Opposition lawmakers said Monday constitutional proposals would unduly increase the size of Cayman’s governing body, and could lead to gerrymandering; the practice of dividing up electoral districts to benefit one political party over another.
The 24 October working draft of the constitution aimed to implement 16 single-member voting districts on Grand Cayman. According to that draft, two other members would be elected from Little Cayman and Cayman Brac giving the government a full compliment of 18 elected lawmakers.
Negotiators from the United Kingdom have said that single-member districts remain an outstanding point of discussion in on-going constitution talks, which are set to get underway for a final round in early February. They have proposed a compromise that would leave the decision on whether to go to single-member voting districts, or maintain the current system, up to the Legislative Assembly.
Opposition Leader McKeeva Bush pointed out last week that the working draft of the constitution would also allow elected members of the LA to increase the overall size of Cayman’s governing body simply by passing a law.
‘Before, you had to go to England to get (increasing the size of the legislature) done,’ Mr. Bush said. ‘Now, you’re going to get permission through the election law. We’re not sure that three more elected members are even needed now.’
‘It gives rise to gerrymandering and all that,’ he said.
Mr. Bush’s last concern came as a surprise to government ministers.
‘He didn’t raise the issue of gerrymandering during (last week’s) talks,’ Education Minister Alden McLaughlin said Monday.
Members of the ruling government have long supported proposals for full elected membership or ‘full ministerial government’ because it would ensure that no member of the LA gets to vote on the passage of laws unless the country’s voters put them in a position to do so.
‘The system we have now is very undemocratic in many respects,’ Mr. McLaughlin has said (see Caymanian Compass, 22 January, 2008). ‘What we are proposing in this new constitution is more democracy – the only people who are entitled to sit in parliament are the people who the electorate have decided upon.’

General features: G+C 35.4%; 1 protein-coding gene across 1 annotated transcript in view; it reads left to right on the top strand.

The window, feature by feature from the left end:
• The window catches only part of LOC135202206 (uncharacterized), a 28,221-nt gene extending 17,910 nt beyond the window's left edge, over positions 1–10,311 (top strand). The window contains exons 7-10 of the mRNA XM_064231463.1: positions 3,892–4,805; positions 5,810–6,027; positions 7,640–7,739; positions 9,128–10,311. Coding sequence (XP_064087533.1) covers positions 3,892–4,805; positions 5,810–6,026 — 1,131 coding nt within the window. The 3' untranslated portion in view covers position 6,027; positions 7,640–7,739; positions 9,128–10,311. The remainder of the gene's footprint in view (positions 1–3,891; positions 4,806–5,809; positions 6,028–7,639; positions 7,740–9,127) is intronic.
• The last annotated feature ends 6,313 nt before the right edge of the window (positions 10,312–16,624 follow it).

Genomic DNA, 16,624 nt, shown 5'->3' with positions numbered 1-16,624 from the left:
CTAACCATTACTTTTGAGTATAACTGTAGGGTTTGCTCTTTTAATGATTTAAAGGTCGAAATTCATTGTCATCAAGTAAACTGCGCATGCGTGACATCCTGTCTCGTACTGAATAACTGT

Currently, the Cayman Islands Legislative Assembly consists of 15 elected lawmakers and three members appointed by the governor. Proposed changes in the working draft would expand that to 18 elected members, and two additional members, the deputy governor and attorney general, who would attend the legislature’s meetings as non-voting or ‘ex-officio’ members. Those changes would not be able to take effect until the next general elections following this year’s.
The working draft proposal would also limit the number of Cabinet ministers to two-fifths of the entire Legislative Assembly. For example, if Cayman had 20 elected lawmakers, only eight could be appointed as government ministers.
With 18 elected officials, the maximum number of Cabinet ministers would be seven. Cabinet members could not be increased without increasing the overall membership in the house.
Also, Cayman Islands law requires the governor to order the formation of an Electoral Boundaries Commission in the event any new members are added to the LA, which serves as a protection against gerrymandering. .
The commission consists of a chairman, appointed by the governor, and two other members, one appointed on the advice of the premier and another upon the advice of the opposition leader.
If the current language on electoral districts stays in the final draft of the constitution, the governor would appoint such a commission as soon as is practical with an eye toward increasing elected membership of the LA by the elections following this year’s. After that, new commissions would have to be appointed at least every eight years, no matter what electoral system is used.